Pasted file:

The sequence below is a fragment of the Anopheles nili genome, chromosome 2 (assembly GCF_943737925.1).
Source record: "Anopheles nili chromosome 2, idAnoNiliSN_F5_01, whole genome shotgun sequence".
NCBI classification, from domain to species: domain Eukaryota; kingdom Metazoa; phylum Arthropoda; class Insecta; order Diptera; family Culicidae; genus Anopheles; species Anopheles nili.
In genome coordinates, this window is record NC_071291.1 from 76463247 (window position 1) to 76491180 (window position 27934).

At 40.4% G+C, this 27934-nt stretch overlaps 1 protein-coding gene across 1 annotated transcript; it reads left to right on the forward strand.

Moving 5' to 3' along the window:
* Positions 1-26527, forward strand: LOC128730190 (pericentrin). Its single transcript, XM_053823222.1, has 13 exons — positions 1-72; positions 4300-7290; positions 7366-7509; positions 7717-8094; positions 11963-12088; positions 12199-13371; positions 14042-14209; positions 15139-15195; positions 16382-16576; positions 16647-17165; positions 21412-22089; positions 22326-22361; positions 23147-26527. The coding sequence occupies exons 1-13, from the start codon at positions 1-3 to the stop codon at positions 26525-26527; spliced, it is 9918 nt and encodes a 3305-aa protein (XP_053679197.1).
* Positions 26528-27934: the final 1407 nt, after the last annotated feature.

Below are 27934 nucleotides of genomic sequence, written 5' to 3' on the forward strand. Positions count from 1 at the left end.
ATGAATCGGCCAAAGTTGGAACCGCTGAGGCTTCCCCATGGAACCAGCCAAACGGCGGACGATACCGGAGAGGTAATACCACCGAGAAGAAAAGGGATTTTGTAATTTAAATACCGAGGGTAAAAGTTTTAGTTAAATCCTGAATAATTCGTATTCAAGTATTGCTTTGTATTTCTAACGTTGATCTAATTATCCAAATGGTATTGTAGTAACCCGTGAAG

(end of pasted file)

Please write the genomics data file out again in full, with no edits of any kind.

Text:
The sequence below is a fragment of the Anopheles nili genome, chromosome 2 (assembly GCF_943737925.1).
Source record: "Anopheles nili chromosome 2, idAnoNiliSN_F5_01, whole genome shotgun sequence".
NCBI classification, from domain to species: domain Eukaryota; kingdom Metazoa; phylum Arthropoda; class Insecta; order Diptera; family Culicidae; genus Anopheles; species Anopheles nili.
In genome coordinates, this window is record NC_071291.1 from 76463247 (window position 1) to 76491180 (window position 27934).

At 40.4% G+C, this 27934-nt stretch overlaps 1 protein-coding gene across 1 annotated transcript; it reads left to right on the forward strand.

Moving 5' to 3' along the window:
* Positions 1-26527, forward strand: LOC128730190 (pericentrin). Its single transcript, XM_053823222.1, has 13 exons — positions 1-72; positions 4300-7290; positions 7366-7509; positions 7717-8094; positions 11963-12088; positions 12199-13371; positions 14042-14209; positions 15139-15195; positions 16382-16576; positions 16647-17165; positions 21412-22089; positions 22326-22361; positions 23147-26527. The coding sequence occupies exons 1-13, from the start codon at positions 1-3 to the stop codon at positions 26525-26527; spliced, it is 9918 nt and encodes a 3305-aa protein (XP_053679197.1).
* Positions 26528-27934: the final 1407 nt, after the last annotated feature.

Below are 27934 nucleotides of genomic sequence, written 5' to 3' on the forward strand. Positions count from 1 at the left end.
ATGAATCGGCCAAAGTTGGAACCGCTGAGGCTTCCCCATGGAACCAGCCAAACGGCGGACGATACCGGAGAGGTAATACCACCGAGAAGAAAAGGGATTTTGTAATTTAAATACCGAGGGTAAAAGTTTTAGTTAAATCCTGAATAATTCGTATTCAAGTATTGCTTTGTATTTCTAACGTTGATCTAATTATCCAAATGGTATTGTAGTAACCCGTGAAG